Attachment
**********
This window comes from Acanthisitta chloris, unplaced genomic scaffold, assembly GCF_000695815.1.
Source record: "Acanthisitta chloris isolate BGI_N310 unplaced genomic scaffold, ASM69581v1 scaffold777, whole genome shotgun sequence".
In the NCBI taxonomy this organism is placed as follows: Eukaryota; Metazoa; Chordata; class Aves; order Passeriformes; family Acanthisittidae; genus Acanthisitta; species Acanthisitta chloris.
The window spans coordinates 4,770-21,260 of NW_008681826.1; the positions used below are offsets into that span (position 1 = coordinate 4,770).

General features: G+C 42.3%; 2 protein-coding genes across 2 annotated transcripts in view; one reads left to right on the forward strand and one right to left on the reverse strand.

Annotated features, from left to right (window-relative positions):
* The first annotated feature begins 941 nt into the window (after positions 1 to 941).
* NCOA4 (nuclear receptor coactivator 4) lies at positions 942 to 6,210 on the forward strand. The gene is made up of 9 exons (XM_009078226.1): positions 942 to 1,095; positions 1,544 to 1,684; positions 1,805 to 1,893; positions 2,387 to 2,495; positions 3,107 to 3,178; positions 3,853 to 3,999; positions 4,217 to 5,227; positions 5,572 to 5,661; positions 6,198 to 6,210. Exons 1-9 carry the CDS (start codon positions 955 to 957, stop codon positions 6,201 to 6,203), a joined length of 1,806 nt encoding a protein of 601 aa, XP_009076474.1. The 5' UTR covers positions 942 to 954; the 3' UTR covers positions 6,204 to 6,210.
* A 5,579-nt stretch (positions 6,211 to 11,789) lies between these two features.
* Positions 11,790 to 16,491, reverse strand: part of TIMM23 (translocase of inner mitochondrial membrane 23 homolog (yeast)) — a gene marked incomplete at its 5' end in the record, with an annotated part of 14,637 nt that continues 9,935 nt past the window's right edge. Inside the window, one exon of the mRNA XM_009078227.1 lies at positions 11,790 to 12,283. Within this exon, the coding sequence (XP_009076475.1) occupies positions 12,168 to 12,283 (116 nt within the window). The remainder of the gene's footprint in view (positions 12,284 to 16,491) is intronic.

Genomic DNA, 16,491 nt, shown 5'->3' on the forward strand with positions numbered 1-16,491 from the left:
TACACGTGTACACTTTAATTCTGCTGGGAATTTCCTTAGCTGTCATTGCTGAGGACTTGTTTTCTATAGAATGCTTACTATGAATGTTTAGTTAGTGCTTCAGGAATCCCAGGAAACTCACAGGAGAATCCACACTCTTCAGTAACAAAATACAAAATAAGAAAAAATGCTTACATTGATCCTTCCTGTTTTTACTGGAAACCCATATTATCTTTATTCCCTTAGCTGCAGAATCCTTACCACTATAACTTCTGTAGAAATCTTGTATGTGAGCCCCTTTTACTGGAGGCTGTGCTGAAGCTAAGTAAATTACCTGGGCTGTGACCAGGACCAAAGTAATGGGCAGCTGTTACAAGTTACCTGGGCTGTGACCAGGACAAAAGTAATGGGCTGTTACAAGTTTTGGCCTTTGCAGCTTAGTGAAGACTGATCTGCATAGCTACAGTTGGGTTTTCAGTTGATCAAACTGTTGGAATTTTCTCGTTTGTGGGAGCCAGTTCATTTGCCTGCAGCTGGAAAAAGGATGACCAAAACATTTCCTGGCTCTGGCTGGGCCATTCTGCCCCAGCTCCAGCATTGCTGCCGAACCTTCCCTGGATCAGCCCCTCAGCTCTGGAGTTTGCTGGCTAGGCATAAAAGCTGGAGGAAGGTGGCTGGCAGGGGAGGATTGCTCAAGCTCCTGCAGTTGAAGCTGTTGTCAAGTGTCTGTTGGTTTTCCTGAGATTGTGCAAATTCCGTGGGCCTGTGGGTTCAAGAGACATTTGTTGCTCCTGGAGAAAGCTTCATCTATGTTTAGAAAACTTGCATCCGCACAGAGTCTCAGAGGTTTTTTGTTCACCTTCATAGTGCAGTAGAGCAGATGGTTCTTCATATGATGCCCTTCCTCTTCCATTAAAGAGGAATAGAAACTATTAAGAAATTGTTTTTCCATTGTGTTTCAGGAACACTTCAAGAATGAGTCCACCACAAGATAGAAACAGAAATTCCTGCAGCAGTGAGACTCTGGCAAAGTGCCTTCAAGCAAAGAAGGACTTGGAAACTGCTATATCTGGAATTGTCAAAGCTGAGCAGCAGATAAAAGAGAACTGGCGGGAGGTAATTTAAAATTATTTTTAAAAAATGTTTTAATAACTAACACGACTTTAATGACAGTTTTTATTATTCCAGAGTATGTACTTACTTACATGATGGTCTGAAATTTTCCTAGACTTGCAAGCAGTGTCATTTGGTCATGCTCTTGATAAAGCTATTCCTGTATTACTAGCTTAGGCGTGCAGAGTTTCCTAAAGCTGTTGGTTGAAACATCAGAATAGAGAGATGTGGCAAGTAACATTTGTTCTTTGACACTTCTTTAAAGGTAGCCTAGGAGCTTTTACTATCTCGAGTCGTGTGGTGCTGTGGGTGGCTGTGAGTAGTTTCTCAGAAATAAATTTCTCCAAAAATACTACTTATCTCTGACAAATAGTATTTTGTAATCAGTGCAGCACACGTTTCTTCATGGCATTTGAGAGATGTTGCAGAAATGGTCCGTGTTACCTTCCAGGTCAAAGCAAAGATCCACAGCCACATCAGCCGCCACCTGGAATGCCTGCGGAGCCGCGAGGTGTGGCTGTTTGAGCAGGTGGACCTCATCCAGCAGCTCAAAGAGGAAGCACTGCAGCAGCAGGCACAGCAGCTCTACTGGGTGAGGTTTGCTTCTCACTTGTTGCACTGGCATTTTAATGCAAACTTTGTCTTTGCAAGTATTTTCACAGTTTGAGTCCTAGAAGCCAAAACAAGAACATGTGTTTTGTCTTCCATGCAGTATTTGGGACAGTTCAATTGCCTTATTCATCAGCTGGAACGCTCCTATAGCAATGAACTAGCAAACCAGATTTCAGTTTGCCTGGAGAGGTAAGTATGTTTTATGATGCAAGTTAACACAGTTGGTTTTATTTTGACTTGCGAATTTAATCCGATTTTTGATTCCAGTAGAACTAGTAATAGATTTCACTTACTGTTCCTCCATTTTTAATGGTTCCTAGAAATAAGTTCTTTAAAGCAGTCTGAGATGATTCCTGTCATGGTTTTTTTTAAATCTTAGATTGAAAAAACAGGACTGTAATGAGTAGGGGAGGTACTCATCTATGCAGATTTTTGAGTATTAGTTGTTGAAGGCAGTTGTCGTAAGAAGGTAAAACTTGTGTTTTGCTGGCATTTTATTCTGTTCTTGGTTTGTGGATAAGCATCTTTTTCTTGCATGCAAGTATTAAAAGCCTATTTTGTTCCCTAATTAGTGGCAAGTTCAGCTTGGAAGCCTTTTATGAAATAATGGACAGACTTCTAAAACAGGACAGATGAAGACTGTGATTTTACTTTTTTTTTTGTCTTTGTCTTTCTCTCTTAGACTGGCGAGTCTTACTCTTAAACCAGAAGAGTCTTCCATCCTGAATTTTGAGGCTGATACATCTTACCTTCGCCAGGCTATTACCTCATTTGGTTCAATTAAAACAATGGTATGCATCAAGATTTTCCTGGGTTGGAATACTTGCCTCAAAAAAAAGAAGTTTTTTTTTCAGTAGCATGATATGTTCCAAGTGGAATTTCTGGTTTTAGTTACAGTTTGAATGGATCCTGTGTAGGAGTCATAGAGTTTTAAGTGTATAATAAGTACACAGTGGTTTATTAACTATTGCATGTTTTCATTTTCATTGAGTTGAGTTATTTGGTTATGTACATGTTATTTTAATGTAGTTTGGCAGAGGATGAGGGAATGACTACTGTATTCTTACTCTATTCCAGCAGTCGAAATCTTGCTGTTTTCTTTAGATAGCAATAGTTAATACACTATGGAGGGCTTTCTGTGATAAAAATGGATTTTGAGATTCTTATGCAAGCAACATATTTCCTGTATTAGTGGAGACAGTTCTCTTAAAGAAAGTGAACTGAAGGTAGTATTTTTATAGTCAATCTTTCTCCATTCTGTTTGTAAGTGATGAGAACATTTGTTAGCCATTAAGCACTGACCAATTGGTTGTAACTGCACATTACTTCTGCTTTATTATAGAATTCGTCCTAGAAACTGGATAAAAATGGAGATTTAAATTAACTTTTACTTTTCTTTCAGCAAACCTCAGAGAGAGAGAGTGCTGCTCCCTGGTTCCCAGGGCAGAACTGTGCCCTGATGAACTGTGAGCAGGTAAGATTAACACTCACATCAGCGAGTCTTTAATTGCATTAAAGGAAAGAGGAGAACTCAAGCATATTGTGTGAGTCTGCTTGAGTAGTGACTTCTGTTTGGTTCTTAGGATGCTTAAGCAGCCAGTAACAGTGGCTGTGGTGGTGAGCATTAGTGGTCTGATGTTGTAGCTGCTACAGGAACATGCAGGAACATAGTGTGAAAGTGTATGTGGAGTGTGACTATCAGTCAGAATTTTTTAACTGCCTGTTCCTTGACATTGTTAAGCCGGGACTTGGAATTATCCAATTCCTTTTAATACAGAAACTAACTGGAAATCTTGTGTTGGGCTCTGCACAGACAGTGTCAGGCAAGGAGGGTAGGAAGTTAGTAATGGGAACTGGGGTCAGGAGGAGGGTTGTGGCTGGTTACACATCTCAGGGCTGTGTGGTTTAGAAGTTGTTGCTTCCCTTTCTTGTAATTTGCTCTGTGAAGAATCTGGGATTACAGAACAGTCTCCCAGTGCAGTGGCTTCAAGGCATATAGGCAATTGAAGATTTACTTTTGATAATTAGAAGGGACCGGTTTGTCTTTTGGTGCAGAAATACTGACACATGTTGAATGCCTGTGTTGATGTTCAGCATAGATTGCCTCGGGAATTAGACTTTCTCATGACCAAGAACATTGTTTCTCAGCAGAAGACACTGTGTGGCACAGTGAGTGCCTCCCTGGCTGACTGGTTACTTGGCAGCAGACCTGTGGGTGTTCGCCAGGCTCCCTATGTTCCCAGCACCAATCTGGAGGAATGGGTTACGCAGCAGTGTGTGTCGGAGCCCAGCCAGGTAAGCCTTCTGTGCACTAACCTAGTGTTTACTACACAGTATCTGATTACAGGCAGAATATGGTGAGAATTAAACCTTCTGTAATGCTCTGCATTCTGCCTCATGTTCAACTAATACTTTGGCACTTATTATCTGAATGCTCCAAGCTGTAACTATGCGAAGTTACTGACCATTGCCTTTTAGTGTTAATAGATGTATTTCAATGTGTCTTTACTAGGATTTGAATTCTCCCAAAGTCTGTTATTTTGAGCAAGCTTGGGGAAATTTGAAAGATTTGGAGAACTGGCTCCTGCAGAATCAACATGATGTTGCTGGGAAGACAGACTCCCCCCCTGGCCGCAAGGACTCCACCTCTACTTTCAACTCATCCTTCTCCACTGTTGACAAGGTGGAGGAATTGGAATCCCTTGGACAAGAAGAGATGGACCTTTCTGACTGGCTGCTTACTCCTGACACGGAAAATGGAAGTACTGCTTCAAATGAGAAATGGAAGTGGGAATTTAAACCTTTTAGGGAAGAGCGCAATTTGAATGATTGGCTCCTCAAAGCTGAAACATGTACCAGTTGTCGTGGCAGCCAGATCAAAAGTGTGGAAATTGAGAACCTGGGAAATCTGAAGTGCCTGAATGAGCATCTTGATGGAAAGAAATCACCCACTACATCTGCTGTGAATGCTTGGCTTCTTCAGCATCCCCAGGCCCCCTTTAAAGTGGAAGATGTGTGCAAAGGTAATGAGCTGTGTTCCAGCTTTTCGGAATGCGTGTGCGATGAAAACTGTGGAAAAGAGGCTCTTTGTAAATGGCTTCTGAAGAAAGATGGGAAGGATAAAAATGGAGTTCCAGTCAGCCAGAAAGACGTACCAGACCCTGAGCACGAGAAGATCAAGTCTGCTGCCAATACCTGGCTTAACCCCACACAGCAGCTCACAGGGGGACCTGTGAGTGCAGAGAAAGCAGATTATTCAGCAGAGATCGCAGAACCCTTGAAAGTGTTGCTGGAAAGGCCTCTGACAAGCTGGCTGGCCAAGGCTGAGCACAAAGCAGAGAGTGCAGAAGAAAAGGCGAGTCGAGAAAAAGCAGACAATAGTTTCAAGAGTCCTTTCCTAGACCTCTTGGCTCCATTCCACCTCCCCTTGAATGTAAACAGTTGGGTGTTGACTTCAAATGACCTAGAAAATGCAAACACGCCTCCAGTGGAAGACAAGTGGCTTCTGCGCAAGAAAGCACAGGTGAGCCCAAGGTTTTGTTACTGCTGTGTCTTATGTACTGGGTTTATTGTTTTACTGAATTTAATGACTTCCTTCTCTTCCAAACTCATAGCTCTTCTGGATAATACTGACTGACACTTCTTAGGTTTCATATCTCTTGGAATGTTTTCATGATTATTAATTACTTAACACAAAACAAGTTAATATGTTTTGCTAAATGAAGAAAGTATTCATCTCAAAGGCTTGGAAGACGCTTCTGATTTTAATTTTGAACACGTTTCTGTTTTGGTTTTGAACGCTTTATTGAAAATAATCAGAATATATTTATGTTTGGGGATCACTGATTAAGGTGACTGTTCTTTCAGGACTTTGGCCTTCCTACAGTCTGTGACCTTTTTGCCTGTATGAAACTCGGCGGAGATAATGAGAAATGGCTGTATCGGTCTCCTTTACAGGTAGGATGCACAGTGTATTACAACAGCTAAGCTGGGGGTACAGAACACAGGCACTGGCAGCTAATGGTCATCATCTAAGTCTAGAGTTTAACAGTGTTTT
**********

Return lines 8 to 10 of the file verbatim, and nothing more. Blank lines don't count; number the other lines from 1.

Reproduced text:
* NCOA4 (nuclear receptor coactivator 4) lies at positions 942 to 6,210 on the forward strand. The gene is made up of 9 exons (XM_009078226.1): positions 942 to 1,095; positions 1,544 to 1,684; positions 1,805 to 1,893; positions 2,387 to 2,495; positions 3,107 to 3,178; positions 3,853 to 3,999; positions 4,217 to 5,227; positions 5,572 to 5,661; positions 6,198 to 6,210. Exons 1-9 carry the CDS (start codon positions 955 to 957, stop codon positions 6,201 to 6,203), a joined length of 1,806 nt encoding a protein of 601 aa, XP_009076474.1. The 5' UTR covers positions 942 to 954; the 3' UTR covers positions 6,204 to 6,210.
* A 5,579-nt stretch (positions 6,211 to 11,789) lies between these two features.
* Positions 11,790 to 16,491, reverse strand: part of TIMM23 (translocase of inner mitochondrial membrane 23 homolog (yeast)) — a gene marked incomplete at its 5' end in the record, with an annotated part of 14,637 nt that continues 9,935 nt past the window's right edge. Inside the window, one exon of the mRNA XM_009078227.1 lies at positions 11,790 to 12,283. Within this exon, the coding sequence (XP_009076475.1) occupies positions 12,168 to 12,283 (116 nt within the window). The remainder of the gene's footprint in view (positions 12,284 to 16,491) is intronic.